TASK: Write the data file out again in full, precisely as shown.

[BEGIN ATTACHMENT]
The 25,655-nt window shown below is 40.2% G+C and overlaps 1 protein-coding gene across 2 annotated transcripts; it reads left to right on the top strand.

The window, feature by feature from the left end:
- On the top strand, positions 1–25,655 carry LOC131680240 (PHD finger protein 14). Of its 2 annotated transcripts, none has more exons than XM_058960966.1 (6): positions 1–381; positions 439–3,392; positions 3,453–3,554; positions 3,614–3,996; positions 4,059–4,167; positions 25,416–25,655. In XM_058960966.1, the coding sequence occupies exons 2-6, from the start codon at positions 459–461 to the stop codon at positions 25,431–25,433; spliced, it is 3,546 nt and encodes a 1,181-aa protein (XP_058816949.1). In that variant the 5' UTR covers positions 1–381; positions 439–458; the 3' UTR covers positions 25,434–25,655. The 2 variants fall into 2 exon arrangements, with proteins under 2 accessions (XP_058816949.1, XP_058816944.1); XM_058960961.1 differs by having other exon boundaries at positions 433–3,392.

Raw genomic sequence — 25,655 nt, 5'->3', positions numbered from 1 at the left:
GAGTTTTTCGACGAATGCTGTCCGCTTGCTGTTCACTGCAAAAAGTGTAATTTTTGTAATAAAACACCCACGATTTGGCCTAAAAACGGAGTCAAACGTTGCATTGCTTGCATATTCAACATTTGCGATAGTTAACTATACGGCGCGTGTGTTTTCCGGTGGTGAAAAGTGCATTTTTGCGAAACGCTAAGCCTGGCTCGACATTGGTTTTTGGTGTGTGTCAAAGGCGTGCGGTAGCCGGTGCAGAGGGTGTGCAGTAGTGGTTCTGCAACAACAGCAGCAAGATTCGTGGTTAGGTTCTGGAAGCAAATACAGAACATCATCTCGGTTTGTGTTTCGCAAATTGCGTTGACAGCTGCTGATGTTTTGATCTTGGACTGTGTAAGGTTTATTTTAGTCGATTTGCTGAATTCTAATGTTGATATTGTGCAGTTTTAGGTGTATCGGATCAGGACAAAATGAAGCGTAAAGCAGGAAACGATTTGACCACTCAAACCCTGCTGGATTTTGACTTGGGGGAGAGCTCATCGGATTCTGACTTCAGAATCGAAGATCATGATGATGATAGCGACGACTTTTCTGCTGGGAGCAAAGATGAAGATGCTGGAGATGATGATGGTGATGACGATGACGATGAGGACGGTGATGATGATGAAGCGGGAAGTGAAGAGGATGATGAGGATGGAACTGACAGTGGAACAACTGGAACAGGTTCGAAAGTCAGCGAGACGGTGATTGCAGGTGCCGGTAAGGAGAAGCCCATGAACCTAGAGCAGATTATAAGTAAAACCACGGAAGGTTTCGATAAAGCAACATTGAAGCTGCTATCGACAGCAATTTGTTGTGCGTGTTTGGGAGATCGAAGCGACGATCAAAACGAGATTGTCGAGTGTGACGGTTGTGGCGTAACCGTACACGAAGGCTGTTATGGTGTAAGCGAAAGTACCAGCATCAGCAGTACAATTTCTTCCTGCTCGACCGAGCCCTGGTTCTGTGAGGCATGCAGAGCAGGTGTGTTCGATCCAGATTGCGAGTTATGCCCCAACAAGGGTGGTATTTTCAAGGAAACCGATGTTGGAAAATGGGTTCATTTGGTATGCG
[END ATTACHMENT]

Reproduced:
The 25,655-nt window shown below is 40.2% G+C and overlaps 1 protein-coding gene across 2 annotated transcripts; it reads left to right on the top strand.

The window, feature by feature from the left end:
- On the top strand, positions 1–25,655 carry LOC131680240 (PHD finger protein 14). Of its 2 annotated transcripts, none has more exons than XM_058960966.1 (6): positions 1–381; positions 439–3,392; positions 3,453–3,554; positions 3,614–3,996; positions 4,059–4,167; positions 25,416–25,655. In XM_058960966.1, the coding sequence occupies exons 2-6, from the start codon at positions 459–461 to the stop codon at positions 25,431–25,433; spliced, it is 3,546 nt and encodes a 1,181-aa protein (XP_058816949.1). In that variant the 5' UTR covers positions 1–381; positions 439–458; the 3' UTR covers positions 25,434–25,655. The 2 variants fall into 2 exon arrangements, with proteins under 2 accessions (XP_058816949.1, XP_058816944.1); XM_058960961.1 differs by having other exon boundaries at positions 433–3,392.

Raw genomic sequence — 25,655 nt, 5'->3', positions numbered from 1 at the left:
GAGTTTTTCGACGAATGCTGTCCGCTTGCTGTTCACTGCAAAAAGTGTAATTTTTGTAATAAAACACCCACGATTTGGCCTAAAAACGGAGTCAAACGTTGCATTGCTTGCATATTCAACATTTGCGATAGTTAACTATACGGCGCGTGTGTTTTCCGGTGGTGAAAAGTGCATTTTTGCGAAACGCTAAGCCTGGCTCGACATTGGTTTTTGGTGTGTGTCAAAGGCGTGCGGTAGCCGGTGCAGAGGGTGTGCAGTAGTGGTTCTGCAACAACAGCAGCAAGATTCGTGGTTAGGTTCTGGAAGCAAATACAGAACATCATCTCGGTTTGTGTTTCGCAAATTGCGTTGACAGCTGCTGATGTTTTGATCTTGGACTGTGTAAGGTTTATTTTAGTCGATTTGCTGAATTCTAATGTTGATATTGTGCAGTTTTAGGTGTATCGGATCAGGACAAAATGAAGCGTAAAGCAGGAAACGATTTGACCACTCAAACCCTGCTGGATTTTGACTTGGGGGAGAGCTCATCGGATTCTGACTTCAGAATCGAAGATCATGATGATGATAGCGACGACTTTTCTGCTGGGAGCAAAGATGAAGATGCTGGAGATGATGATGGTGATGACGATGACGATGAGGACGGTGATGATGATGAAGCGGGAAGTGAAGAGGATGATGAGGATGGAACTGACAGTGGAACAACTGGAACAGGTTCGAAAGTCAGCGAGACGGTGATTGCAGGTGCCGGTAAGGAGAAGCCCATGAACCTAGAGCAGATTATAAGTAAAACCACGGAAGGTTTCGATAAAGCAACATTGAAGCTGCTATCGACAGCAATTTGTTGTGCGTGTTTGGGAGATCGAAGCGACGATCAAAACGAGATTGTCGAGTGTGACGGTTGTGGCGTAACCGTACACGAAGGCTGTTATGGTGTAAGCGAAAGTACCAGCATCAGCAGTACAATTTCTTCCTGCTCGACCGAGCCCTGGTTCTGTGAGGCATGCAGAGCAGGTGTGTTCGATCCAGATTGCGAGTTATGCCCCAACAAGGGTGGTATTTTCAAGGAAACCGATGTTGGAAAATGGGTTCATTTGGTATGCG